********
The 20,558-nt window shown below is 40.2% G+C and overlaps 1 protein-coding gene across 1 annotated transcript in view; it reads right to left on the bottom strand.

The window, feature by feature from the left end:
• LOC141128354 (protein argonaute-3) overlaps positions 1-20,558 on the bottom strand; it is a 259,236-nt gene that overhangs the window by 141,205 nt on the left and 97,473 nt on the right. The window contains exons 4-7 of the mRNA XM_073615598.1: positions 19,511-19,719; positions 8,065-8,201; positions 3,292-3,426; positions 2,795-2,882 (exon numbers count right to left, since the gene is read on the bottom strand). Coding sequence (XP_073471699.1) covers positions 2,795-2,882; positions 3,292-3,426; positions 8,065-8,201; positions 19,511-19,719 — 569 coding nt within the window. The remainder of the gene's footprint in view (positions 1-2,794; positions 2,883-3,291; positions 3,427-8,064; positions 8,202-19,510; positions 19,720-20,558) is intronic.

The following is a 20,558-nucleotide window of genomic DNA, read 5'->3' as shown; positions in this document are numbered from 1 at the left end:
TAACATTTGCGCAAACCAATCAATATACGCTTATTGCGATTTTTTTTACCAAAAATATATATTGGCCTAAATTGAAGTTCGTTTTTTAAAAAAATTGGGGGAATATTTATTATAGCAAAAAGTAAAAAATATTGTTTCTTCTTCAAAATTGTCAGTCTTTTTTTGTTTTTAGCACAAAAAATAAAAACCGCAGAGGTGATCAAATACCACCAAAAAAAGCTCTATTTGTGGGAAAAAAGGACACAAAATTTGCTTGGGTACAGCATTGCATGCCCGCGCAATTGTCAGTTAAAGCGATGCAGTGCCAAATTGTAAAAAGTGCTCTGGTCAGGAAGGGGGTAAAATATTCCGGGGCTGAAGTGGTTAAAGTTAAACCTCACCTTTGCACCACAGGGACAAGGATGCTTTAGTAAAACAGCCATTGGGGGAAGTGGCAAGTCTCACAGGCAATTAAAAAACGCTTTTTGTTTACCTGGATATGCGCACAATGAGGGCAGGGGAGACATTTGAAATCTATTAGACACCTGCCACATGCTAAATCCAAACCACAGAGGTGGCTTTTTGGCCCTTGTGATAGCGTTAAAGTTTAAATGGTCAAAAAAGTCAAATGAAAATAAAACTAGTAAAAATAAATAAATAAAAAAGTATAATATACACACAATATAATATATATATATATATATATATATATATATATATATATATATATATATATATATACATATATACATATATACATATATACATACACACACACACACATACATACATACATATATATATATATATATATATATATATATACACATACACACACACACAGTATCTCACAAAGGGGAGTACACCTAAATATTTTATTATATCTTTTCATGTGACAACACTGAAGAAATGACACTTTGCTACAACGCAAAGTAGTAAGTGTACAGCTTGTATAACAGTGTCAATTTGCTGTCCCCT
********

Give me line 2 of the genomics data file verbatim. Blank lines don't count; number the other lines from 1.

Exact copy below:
The window, feature by feature from the left end: